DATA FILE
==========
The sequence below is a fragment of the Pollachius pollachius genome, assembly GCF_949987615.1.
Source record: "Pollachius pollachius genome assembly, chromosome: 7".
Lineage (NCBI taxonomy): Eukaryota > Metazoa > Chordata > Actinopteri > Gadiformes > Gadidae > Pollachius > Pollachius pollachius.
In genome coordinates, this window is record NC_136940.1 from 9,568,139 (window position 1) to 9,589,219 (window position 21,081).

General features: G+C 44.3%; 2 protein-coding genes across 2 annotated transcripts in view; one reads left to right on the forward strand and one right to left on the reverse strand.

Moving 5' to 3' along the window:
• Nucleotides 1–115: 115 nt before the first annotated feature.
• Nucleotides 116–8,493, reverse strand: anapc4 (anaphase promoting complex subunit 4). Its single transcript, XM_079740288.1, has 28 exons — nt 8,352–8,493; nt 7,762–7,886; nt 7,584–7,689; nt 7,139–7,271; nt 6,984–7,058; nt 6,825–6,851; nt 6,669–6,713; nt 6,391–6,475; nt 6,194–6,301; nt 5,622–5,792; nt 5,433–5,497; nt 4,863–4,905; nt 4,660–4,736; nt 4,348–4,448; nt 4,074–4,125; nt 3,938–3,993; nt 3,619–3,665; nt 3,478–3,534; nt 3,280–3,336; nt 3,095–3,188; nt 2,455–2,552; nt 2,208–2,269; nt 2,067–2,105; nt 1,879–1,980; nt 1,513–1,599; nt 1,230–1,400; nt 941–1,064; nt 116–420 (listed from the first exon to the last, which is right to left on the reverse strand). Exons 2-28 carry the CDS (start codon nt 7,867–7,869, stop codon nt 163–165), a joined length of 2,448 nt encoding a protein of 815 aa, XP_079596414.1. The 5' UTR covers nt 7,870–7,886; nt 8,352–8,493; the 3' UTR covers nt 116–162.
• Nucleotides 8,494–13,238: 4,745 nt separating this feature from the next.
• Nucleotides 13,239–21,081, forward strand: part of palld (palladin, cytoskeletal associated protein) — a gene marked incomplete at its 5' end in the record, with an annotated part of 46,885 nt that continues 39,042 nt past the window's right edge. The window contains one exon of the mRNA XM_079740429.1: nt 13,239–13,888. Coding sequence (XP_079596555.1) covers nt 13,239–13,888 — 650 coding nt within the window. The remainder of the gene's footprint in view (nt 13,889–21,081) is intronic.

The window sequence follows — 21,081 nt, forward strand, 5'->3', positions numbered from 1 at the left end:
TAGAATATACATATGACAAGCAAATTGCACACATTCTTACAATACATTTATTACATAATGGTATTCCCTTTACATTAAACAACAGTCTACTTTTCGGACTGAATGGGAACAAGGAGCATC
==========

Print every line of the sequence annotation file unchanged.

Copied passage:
The sequence below is a fragment of the Pollachius pollachius genome, assembly GCF_949987615.1.
Source record: "Pollachius pollachius genome assembly, chromosome: 7".
Lineage (NCBI taxonomy): Eukaryota > Metazoa > Chordata > Actinopteri > Gadiformes > Gadidae > Pollachius > Pollachius pollachius.
In genome coordinates, this window is record NC_136940.1 from 9,568,139 (window position 1) to 9,589,219 (window position 21,081).

General features: G+C 44.3%; 2 protein-coding genes across 2 annotated transcripts in view; one reads left to right on the forward strand and one right to left on the reverse strand.

Moving 5' to 3' along the window:
• Nucleotides 1–115: 115 nt before the first annotated feature.
• Nucleotides 116–8,493, reverse strand: anapc4 (anaphase promoting complex subunit 4). Its single transcript, XM_079740288.1, has 28 exons — nt 8,352–8,493; nt 7,762–7,886; nt 7,584–7,689; nt 7,139–7,271; nt 6,984–7,058; nt 6,825–6,851; nt 6,669–6,713; nt 6,391–6,475; nt 6,194–6,301; nt 5,622–5,792; nt 5,433–5,497; nt 4,863–4,905; nt 4,660–4,736; nt 4,348–4,448; nt 4,074–4,125; nt 3,938–3,993; nt 3,619–3,665; nt 3,478–3,534; nt 3,280–3,336; nt 3,095–3,188; nt 2,455–2,552; nt 2,208–2,269; nt 2,067–2,105; nt 1,879–1,980; nt 1,513–1,599; nt 1,230–1,400; nt 941–1,064; nt 116–420 (listed from the first exon to the last, which is right to left on the reverse strand). Exons 2-28 carry the CDS (start codon nt 7,867–7,869, stop codon nt 163–165), a joined length of 2,448 nt encoding a protein of 815 aa, XP_079596414.1. The 5' UTR covers nt 7,870–7,886; nt 8,352–8,493; the 3' UTR covers nt 116–162.
• Nucleotides 8,494–13,238: 4,745 nt separating this feature from the next.
• Nucleotides 13,239–21,081, forward strand: part of palld (palladin, cytoskeletal associated protein) — a gene marked incomplete at its 5' end in the record, with an annotated part of 46,885 nt that continues 39,042 nt past the window's right edge. The window contains one exon of the mRNA XM_079740429.1: nt 13,239–13,888. Coding sequence (XP_079596555.1) covers nt 13,239–13,888 — 650 coding nt within the window. The remainder of the gene's footprint in view (nt 13,889–21,081) is intronic.

The window sequence follows — 21,081 nt, forward strand, 5'->3', positions numbered from 1 at the left end:
TAGAATATACATATGACAAGCAAATTGCACACATTCTTACAATACATTTATTACATAATGGTATTCCCTTTACATTAAACAACAGTCTACTTTTCGGACTGAATGGGAACAAGGAGCATC